I don’t hate the Yankees the way most Mets fans do. Because I’m typically drawn to the underdog and the Yankees are never that, I rarely root for them, but I don’t surround myself with the type of Yankees fans who make it difficult to like Yankees fans. I owe a lot of that to the two Yankees fans with whom I most frequently chat online these days, Tom Boorstein and Alex Belth, both of whom are generally reasonable and not at all entitled.
That said, I am partial to Alex Rodriguez in part because he’s great and hilarious and in part because of the way the worst Yankee fans seem to hate him so much despite how great and hilarious he is.
My favorite Yankee ever, though, is easily Rickey Henderson. And I know Rickey spent way more time with the A’s and later played for the Mets, but he was a Yankee when I first became conscious of baseball. Henderson was, in fact, the man on the first baseball card I ever got for myself, at card show at the Holiday Inn in Rockville Centre before the 1987 season. There was a lottery at the show, where for a couple of bucks you could pick from a pile of envelopes featuring nine cards apiece, each envelope containing a different team’s starting lineup. My brother got the Brewers. I got the Yankees, with Rickey in front. (I also took home the grand prize from that same lottery, by the way: A coveted Kevin Seitzer rookie card.) I suspect I would have ultimately liked Rickey anyway, because Rickey.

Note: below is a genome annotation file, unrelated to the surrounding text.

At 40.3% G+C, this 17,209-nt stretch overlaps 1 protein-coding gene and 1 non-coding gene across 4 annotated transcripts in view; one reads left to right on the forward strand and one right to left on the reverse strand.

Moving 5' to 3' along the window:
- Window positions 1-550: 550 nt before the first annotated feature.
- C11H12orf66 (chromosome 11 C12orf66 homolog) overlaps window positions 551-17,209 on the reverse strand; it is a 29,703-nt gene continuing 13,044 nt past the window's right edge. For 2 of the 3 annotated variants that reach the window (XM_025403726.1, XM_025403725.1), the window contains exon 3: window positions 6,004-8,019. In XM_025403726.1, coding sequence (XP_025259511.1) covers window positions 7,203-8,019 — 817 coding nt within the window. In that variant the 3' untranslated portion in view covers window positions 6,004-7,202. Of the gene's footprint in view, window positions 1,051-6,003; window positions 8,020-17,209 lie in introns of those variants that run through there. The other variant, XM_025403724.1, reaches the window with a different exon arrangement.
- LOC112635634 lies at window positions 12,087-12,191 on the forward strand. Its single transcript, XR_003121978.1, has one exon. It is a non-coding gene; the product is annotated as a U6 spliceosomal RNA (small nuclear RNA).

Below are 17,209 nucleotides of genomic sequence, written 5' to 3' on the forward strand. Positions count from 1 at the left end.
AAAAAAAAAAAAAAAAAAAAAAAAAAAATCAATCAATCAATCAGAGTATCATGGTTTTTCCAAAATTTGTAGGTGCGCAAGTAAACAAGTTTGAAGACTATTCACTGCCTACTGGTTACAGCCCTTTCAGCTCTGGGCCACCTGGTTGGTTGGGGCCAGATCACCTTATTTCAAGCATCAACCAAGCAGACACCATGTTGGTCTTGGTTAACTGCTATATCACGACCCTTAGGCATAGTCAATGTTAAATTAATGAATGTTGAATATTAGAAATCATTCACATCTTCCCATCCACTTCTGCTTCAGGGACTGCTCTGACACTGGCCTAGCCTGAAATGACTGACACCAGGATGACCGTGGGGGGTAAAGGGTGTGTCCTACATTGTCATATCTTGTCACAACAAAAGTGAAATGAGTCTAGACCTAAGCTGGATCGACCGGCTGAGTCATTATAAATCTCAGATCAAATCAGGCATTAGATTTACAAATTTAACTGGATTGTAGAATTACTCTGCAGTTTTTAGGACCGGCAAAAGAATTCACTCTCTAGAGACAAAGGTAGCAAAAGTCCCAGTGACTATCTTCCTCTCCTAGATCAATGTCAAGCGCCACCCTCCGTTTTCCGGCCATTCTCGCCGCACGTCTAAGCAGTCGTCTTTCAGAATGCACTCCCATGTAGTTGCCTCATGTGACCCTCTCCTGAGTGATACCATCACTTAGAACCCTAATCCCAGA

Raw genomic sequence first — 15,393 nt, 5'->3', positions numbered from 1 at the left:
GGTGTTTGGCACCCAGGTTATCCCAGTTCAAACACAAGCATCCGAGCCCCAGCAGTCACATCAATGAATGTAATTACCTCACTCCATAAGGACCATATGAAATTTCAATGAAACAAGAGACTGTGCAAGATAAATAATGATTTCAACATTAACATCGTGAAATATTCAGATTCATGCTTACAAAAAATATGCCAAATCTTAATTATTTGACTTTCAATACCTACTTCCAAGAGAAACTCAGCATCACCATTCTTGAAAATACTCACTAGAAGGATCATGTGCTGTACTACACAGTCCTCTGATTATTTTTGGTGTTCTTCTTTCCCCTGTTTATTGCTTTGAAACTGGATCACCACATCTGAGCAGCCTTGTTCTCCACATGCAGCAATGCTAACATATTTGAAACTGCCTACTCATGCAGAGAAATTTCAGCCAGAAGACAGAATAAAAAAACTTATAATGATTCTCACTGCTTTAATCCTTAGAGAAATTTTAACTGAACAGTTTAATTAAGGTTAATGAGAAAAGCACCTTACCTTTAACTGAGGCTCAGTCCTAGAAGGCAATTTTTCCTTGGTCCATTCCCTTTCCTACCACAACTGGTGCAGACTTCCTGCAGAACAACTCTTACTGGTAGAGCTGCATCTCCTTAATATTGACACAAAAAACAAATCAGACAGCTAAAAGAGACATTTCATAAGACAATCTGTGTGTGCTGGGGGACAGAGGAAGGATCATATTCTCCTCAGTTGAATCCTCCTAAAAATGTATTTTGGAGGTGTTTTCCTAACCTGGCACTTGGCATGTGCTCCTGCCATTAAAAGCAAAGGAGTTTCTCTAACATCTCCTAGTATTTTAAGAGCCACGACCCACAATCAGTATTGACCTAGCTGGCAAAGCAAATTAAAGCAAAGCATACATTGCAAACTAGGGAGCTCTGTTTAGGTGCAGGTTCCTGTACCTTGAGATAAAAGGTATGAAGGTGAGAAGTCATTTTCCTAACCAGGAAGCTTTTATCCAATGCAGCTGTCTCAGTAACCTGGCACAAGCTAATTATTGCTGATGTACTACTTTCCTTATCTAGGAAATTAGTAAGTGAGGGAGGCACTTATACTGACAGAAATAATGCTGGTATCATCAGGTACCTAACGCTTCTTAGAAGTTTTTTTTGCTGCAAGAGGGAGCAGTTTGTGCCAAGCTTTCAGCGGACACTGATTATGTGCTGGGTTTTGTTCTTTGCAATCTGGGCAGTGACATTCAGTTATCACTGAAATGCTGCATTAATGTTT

I rarely watch them. I’ve got nothing against college football and if I’m someplace where people are watching, I’ll tune in and enjoy all the particulars of football at that level that don’t exist in the NFL. I’ve always loved offensive strategy in football, dating back to afternoons spent drawing up formations and plays with my friend Bill in perhaps the nerdiest jock activity ever. So I like watching the replays of successful plays and trying to figure out how everything worked and why it worked, identifying who made key blocks, and which players who probably aren’t getting credit for the play on the broadcast that will definitely get credit for the play in the team’s film review.
But I’ve never had any rooting interest in a college football team, and since I spend so many of my waking hours watching baseball, the NFL and college basketball, I rarely feel the desire to take on new sports at this point. I’ve watched a lot more NBA this season than I have in the past, but I still prefer the college game even if the players are clearly nowhere near as good.
Pretty sure it’s the media. Sad thing is, I’m not even kidding. And that’s not to diminish Tebow’s desire or anything.
Ben! Don’t let Ben’s humble egg-avatar fool you, he’s as triumphant a guitar shredder as you’re ever going to play in a band with for several years, provided you are me. No joke: One time I went to see him play at Carnegie Hall only to be turned away because it was sold out.
Also, that’s awesome. I claim no exclusive dominion over fake mustaches, and Blake Griffin wears his well. I’d ask for context, but I think I prefer to dream on it.